That’s what’s happening today. While it might stick in his craw, Garnaut last week recommended three years of compensation modelled on the pre-lobbying version of the CPRS compensation, then a shift to “principle-based policy” after that.

This is a huge compromise. It does not send the right price signals to major emitters in the short term, but it also raises a longer-term risk — that future governments won’t have the political nerve to unwind the compensation.

Australia’s carbon reduction scheme should be aimed at reducing carbon emissions within our own borders, in the knowledge that failing to do so leaves us unacceptably exposed to future trade sanctions from, in particular, China, the EU and the US.

The beauty of a carbon-tax border adjustment is that is can encourage our economy to shift away from carbon-intensive activity, and harmonise our position with out trading partners’ efforts to do the same, as they arise.

Of course, Kraehe’s other demand — that EITEs be exempted from the carbon tax until formal carbon prices have been set overseas — would become unnecessary if border adjustments were put in place. And nor will it be granted if Labor ploughs ahead with its current compensation plans.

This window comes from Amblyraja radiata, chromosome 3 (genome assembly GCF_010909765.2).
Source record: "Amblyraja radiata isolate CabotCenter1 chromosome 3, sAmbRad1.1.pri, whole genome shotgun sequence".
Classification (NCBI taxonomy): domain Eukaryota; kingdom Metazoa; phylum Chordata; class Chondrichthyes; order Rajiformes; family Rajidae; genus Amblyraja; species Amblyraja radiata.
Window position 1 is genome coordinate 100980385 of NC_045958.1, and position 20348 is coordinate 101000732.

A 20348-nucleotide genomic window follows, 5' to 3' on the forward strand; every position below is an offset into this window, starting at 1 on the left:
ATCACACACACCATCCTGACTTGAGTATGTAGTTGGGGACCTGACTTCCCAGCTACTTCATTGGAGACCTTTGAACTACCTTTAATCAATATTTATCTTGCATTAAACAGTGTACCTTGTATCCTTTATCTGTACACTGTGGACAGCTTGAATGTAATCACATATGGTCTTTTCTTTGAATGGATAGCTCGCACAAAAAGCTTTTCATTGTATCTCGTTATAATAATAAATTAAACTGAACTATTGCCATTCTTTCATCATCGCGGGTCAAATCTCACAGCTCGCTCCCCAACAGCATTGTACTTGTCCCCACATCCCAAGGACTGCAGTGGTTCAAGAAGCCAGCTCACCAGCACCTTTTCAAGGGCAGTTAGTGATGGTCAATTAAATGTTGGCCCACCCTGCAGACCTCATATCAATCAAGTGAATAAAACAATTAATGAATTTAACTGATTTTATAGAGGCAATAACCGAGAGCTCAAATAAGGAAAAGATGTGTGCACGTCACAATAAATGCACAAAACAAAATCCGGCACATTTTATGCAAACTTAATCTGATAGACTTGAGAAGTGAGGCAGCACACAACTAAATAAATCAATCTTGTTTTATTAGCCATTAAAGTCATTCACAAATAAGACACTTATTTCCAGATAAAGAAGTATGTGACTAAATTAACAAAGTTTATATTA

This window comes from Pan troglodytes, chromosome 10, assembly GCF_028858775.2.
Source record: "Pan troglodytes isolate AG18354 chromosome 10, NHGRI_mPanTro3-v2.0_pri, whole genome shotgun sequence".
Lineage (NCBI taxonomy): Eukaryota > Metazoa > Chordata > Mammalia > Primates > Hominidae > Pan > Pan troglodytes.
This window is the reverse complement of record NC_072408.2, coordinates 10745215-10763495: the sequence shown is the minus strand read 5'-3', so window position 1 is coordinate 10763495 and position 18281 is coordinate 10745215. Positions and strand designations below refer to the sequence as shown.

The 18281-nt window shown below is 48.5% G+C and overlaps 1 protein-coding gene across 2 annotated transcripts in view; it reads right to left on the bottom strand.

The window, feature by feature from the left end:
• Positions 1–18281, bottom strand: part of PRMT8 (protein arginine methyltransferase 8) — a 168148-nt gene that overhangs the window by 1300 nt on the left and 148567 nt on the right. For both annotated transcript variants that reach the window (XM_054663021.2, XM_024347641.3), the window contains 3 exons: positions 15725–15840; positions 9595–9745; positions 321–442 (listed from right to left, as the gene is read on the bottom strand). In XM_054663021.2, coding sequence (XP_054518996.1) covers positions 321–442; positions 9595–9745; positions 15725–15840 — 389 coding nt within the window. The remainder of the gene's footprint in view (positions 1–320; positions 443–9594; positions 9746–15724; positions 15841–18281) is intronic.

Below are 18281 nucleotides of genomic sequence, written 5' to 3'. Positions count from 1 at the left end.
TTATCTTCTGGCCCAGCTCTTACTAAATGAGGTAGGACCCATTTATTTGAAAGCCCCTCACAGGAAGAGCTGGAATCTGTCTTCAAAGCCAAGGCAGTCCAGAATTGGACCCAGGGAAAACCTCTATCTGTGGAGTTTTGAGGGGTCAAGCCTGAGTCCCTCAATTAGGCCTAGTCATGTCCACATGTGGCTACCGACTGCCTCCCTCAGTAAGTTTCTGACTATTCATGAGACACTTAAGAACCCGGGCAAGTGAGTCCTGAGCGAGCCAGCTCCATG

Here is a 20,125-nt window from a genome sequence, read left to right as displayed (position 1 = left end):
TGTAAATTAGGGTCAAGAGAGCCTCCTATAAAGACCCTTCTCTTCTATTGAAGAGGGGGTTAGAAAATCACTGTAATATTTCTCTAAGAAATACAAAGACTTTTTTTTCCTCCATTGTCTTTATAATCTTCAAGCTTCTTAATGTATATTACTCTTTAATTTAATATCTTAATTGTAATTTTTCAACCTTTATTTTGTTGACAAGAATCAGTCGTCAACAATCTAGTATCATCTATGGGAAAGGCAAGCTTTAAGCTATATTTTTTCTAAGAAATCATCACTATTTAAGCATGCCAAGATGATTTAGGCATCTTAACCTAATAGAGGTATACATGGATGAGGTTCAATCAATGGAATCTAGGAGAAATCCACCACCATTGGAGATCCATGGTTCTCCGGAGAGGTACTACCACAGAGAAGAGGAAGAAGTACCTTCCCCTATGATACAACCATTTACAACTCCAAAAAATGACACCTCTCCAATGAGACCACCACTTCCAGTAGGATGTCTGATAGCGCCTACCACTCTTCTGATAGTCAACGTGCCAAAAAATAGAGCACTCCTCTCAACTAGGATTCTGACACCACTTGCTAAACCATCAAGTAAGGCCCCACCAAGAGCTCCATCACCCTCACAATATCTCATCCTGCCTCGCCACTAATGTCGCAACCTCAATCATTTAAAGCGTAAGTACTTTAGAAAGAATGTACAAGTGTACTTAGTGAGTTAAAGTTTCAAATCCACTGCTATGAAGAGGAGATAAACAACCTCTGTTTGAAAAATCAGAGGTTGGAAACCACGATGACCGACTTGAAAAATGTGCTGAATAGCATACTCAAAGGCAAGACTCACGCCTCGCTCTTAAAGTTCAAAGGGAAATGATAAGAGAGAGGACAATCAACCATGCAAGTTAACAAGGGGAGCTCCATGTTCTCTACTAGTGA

Garnaut is clearly irritated by the current round of EITE negotiations and if he is biting his tongue it’s most likely because he wants to see a market-based mechanism created — he may see the taint of subsidies, that risk becoming entrenched as carbon protectionism when other nations strengthen their carbon pricing efforts, as a necessary evil to achieve that.

But it doesn’t have to be that way. Border adjustments are fair. They are not tariffs. They are not protectionist. And Garnaut should publicly explain this to Labor before we get stuck with compensation payments that in a carbon-constrained trade environment will soon start to look like straight protectionism.

*This article was first published on Business Spectator

Peter Fray